|Khirbet Qadish||Arabic||كهيربيت قاديسه|
Fischer et al (1984) examined a Temple at Kadesh which, based on inscriptions and architectural decorations, was presumed to have been in use in the second and third centuries CE. Noting that there were indications that the Temple appeared to have been destroyed by an earthquake, they speculated that the Temple was damaged by the northern Cyril Quake.
Some of the masonry courses of the east facade are clearly shifted out of line (PI. 27: I), and a similar disturbance is evident in the keystones above the two side entrances. This could have been caused by an earthquake some time in the past. One likelihood is the devastating earthquake of May 19, 363 C.E. that affected the entire region, from northern Galilee to Petra and from the Mediterranean coast to the Jordan Valley (Russel 1980; Hammond 1980).Schweppe et al (2017) reiterated that
Although it is still difficult to determine when the temple was abandoned, there are indications that it was destroyed by an earthquake, possibly the one that struck the region on May 19, 363 C.E
Fischer et al.  suggest that the temple was destroyed by an earthquake on May 19, 363 C.E.. They further stated that
unearthed ceramics and coins show that the temple was abandoned after the earthquake.This last quote does not refer to any part of Fischer at al (1984) and its source or whether it is a paraphrase is unknown.
it is not possible to differentiate with certainty which damage is of anthropogenic or of natural cause.However, some archeoseismic evidence does appear to remain which is described below
The wall in Figure 3aSchweppe et al (2017) performed numerical simulations and estimated that a PGA of 6 m/s2 was required to topple the currently remaining Temple structure under conditions of a dominant frequency of 1 Hz. and shaking in an EW direction. This produced an estimated upper limit for strength of shaking experienced at the site - at least since around 363 CE. They additionally simulated a number of historical earthquakes thought to have affected Kedesh after 363 CE and none were shown to have toppled what remains of the Temple. They did not simulate a hypothesized 363 CE earthquake which may have led to or contributed to initial abandonment of the structure.shows horizontal shifts and gaps between the ashlars which indicate that, at least in part, dynamic shaking has ruined the Kedesh Temple. In particular, we interpret the gaps between the ashlars in the northern section and its bend as the consequence of earthquake ground motions.Figure 3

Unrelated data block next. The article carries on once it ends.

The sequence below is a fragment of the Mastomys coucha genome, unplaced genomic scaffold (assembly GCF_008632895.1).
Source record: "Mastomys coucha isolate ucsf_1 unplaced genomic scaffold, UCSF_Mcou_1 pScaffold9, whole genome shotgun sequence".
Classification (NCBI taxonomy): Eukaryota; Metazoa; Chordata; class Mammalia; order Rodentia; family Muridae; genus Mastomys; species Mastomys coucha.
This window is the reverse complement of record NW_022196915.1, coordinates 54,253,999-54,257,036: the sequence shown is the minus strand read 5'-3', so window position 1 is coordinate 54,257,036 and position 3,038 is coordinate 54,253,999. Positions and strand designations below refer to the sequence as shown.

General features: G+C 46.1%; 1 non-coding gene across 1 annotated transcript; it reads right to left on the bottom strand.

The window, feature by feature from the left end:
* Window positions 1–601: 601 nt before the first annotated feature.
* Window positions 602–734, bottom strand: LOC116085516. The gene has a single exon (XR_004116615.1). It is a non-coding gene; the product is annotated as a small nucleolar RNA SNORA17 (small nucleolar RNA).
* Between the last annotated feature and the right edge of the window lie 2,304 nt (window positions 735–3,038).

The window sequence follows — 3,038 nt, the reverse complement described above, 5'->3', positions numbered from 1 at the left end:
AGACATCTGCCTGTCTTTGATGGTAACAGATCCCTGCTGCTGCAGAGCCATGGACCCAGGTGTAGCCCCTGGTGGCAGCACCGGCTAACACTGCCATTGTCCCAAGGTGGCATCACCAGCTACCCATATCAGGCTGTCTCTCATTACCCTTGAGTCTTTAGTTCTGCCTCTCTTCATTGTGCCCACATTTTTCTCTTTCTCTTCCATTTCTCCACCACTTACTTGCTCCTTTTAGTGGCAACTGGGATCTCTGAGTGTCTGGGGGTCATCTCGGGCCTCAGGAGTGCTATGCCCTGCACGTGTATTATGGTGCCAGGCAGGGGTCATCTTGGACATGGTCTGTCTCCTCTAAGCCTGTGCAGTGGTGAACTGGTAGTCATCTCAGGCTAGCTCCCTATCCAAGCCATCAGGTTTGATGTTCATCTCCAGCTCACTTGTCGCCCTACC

- View from west towards the remains of the Roman Temple of Kedesh. The northern and southern sections have heights of 7.26 m and 3.59 m, respectively. The door-jamb at the southern section is 4.4 m high.
- View from the south to the northern section showing the gap between the two shells.
- Photo showing the current state of the southern section of the ruin (Photos: Schweppe).
- Photo by Kitchener from ‘The Survey of Western Palestine’ [Conder and Kitchener 1882]. The red highlighted ashlars are missing today.
Schweppe et al (2017)
|Displaced Masonry Blocks||
Schweppe et al (2017)
horizontal shifts and gaps between the ashlars( Schweppe et al, 2017)
Schweppe et al (2017)
|bend in the wall||VII+|
Masonry Tomb at Kades
Masonry Tomb at Kades [aka Kedesh] - levels re-balanced by Williams
Conder and Kitchner (1882:228-229)
Conder and Kitchner (1882:228-229) took a photo described as
Masonry Tomb at Kades [aka Kedesh]which shows a dropped keystone in a N-S trending arch
Schweppe, G., et al. (2017). "The Ruin of the Roman Temple of Kedesh, Israel; Example of a Precariously Balanced Archaeological Structure Used as a Seismoscope." 2017 60(4).
Fischer, M., et al. (1984). "The Roman Temple at Kedesh, Upper Galilee: A Preliminary Study." Tel Aviv 11(2): 146-172.
Krencker, D. and Zschietzschmann, W. 1938. Romische Tempel in Syrien, I-II Berlin.
Conder, C. R. and H. H. Kitchner (1882). The Survey of Western Palestine, II Samaria. London: Palestine Exploration Fund, pp. 3760. - Kedesh is listed as Kades and is discussed on pages 226-230 (266-279 in the pdf)
Photos that show archaeoseismic evidence (e.g. displaced blocks) at the Roman Temple can be seen at this link at www.biblewalks.com